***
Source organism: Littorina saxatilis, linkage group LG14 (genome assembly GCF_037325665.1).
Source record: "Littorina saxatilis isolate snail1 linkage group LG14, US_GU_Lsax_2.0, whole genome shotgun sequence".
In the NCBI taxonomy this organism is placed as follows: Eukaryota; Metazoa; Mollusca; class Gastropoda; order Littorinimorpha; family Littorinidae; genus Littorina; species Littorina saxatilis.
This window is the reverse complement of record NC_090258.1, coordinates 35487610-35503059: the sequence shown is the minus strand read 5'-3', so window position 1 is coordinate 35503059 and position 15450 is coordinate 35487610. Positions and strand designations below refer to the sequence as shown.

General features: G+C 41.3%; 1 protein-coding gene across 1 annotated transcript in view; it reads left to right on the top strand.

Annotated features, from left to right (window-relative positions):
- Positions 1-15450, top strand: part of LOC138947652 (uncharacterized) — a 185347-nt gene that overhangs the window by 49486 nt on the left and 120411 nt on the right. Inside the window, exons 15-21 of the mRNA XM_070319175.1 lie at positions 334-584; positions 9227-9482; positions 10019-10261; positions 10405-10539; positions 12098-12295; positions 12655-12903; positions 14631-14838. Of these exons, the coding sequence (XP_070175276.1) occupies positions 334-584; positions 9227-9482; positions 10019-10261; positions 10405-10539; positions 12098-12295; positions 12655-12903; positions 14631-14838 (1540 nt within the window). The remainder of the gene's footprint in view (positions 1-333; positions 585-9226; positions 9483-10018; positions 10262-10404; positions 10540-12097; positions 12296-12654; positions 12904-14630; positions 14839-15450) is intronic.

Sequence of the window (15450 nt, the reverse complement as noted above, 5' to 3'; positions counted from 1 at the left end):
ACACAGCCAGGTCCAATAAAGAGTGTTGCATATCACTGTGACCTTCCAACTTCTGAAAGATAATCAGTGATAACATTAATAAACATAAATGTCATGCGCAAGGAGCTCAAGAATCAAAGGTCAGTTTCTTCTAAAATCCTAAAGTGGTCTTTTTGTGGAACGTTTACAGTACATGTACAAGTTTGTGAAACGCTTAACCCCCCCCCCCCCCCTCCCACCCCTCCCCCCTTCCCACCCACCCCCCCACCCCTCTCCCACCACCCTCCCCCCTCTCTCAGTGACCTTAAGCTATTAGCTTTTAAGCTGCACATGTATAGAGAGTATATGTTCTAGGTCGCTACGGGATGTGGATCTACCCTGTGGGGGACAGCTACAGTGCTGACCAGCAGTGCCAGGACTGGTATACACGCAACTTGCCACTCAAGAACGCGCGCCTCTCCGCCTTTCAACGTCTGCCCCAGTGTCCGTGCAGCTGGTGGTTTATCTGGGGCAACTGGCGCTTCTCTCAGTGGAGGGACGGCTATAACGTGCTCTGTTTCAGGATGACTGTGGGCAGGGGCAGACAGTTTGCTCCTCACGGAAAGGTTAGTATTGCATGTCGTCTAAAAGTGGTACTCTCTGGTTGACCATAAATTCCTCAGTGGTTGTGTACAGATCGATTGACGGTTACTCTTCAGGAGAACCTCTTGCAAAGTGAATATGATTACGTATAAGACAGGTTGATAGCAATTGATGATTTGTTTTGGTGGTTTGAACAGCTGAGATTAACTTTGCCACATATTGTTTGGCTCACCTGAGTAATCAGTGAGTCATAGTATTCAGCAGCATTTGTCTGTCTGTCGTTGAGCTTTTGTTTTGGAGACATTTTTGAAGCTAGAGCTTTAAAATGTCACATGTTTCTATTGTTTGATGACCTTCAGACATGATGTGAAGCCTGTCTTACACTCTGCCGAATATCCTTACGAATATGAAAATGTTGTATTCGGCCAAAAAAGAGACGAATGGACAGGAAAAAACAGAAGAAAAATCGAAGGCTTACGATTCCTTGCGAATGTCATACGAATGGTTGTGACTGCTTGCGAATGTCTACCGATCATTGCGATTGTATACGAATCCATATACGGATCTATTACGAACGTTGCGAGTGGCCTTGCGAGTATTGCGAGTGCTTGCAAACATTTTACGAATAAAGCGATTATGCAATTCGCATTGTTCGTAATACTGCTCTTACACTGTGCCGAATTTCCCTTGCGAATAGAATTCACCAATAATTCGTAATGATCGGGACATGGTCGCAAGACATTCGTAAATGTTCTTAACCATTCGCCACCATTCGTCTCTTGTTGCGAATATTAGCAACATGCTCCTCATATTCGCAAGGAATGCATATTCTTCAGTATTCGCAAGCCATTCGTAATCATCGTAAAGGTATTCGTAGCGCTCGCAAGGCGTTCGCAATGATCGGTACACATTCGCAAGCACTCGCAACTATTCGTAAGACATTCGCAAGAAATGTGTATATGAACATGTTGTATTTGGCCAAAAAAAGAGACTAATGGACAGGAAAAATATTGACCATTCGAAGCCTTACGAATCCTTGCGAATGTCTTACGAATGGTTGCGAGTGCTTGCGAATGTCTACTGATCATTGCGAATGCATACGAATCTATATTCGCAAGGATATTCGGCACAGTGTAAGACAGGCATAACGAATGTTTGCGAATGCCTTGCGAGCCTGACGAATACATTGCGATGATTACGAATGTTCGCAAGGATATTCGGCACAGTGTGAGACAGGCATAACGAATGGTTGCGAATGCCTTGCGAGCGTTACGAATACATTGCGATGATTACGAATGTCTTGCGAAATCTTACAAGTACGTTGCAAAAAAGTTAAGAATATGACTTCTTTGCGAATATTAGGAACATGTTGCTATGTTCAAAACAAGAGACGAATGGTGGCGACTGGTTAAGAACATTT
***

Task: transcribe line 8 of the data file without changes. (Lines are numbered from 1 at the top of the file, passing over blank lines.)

Sequence of the window (15450 nt, the reverse complement as noted above, 5' to 3'; positions counted from 1 at the left end):